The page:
Musings Travel

Meeting a Veteran of the Civil Rights Movement was a Highlight of Our Road Trip

with AnnieWe were already 9 days into our Civil Rights road trip when we pulled into Selma, Alabama. My family had been pouring through a lot of information from books, museums, and movies. Actually, my kids were well read on the Civil Rights movement already. But, as with anything, the Civil Rights movement wasn’t just about information, it was about people.

“Dad, I think that lady is yelling at you.”

I turned around after my oldest son brought to my attention an elderly woman waving her hands in my direction. Had something fallen out of my stroller? Was she going to tell me I dropped something along the way? When I reached her, she asked, “You want to go into that museum?” referring to an African art museum we had walked by earlier. I had pressed my face into the window to get a look before I caught up with my family.

“No,” I answered. “We’re running behind on time and I don’t think we can fit it in.”

“I work there. We’re not open yet though. It’s nice. Too bad you don’t have time. Where are you from?”

“We’re from New York City.”

“I like New York City. I have friends there.”

“We’re on a Civil Rights road trip.”

“I was here on Bloody Sunday… My name is Annie Pearl Avery. You can Google me if you want. They say I’m a Civil Rights veteran. I was a foot soldier.”

After Googling her, “Well there you are Ms. Avery. I’ve pulled up some information on you. I’ve got you right here.”

“I don’t even know how to do that. They say you can find all my quotes in books, but I don’t even know what books I’m quoted in.”

“This is my family,” I said, and I introduced each family member. She shook all of their hands with a firm grip. Even the 4-year-old.  “Ms. Avery was here on Bloody Sunday.”

Edmund Pettis Bridge

Ms. Avery smiled and let out a tiny giggle, “Yes, they beat me pretty good. Got hit hard. We’d been protesting though. Lot of stuff had happened for a while. They arrested us many times. I was put in that jail over there (motioning to a car lot). That’s still part of the old jail. I don’t know how many times. (Laughs) I got arrested last year too. At the capital in Montgomery. (Laughs some more) Yeah, I was tired. They told us we couldn’t lie down. But I’m 72 and was tired. I was tired, so I lay down. So they arrested me. Let me go though. Wasn’t too bad.”

Now here’s the thing. Every time she mentioned that she had been arrested, she put out her hand for me to shake it. And I did. Because she had beyond earned it. In the short time that I had the pleasure of being in her presence, she discussed beatings, shouts of hatred, and standing up for justice. She was one of many that put it all on the line for equality.

As we talked, it was obvious to me that she really cared about my kids. She was more interested in talking to them than to me. She seemed to have a special place in her heart for my 4-year-old, who was tired and wasn’t behaving. As he slumped his little body against a fire hydrant, she spoke to him as though he was the most well-behaved boy in the world. She talked to my kids about the importance of standing up for equal rights and not letting anyone tell you that you can’t do something when it’s your right. And as we walked away, Ms. Avery shouted with all her 72-year-old might, “Stand up for Justice!”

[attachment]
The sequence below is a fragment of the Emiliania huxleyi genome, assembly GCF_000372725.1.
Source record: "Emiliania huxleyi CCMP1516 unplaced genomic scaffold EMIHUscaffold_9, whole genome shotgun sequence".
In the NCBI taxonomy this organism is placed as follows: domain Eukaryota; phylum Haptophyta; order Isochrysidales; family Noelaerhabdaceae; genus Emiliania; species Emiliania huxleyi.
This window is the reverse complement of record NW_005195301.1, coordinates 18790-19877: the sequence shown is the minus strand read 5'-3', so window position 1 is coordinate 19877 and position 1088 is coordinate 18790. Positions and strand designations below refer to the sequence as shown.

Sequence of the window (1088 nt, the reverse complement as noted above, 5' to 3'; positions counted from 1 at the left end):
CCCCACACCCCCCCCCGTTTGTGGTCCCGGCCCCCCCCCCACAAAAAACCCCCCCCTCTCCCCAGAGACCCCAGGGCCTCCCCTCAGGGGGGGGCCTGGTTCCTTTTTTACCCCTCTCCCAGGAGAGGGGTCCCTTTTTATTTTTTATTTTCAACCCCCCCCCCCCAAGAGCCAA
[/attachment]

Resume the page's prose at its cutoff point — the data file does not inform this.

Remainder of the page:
Before we walked away, she mentioned that she had t-shirts for sale. I told her that I would be glad to buy a couple, and so I did. After we had walked a distance away from Ms. Avery, my son asked, “Why did you buy those shirts?” My wife answered, “We owe her a lot more than the price of a few shirts.”

Ms. Avery gave my kids what I had been hoping for on the trip. A face and voice of the movement. I had hoped we would run into a survivor of Bloody Sunday or one of the many other marches so my kids could get a personal understanding of what had occurred. I’m not saying that they can understand it, because I don’t think anyone can understand unless you actually lived through it. But they have a little better understanding of the cost. The kids were also surprised that there are still people alive who marched across the Edmund Pettis Bridge; in their minds, it was ancient history. But now they realize that the gains we’ve made are recent and the work is not done.

On this trip, we saw graphic videos of hatred. We heard evil words and tone. Now, we heard heroicism. We saw bravery. We learned from someone with 72 years of knowledge and experience, someone that continues to fight for equality.

And where did Ms. Avery say she was off to next? Mississippi. She’s got some unfinished business to do.

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The Center for Civil and Human Rights might be the most intense museum I have visited

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  1. What an educational experience not just for your kids, but for you and your wife, too. I can’t wait for our next trip (not yet planned, unfortunately) to my parents. I would love to take my boys to DC and Smithsonian museums and the Lincoln Memorial and Vietnam Wall and all the history there is there. I tip my hat to you. You are indeed One Good Dad.

  2. Pingback: One Good Dad

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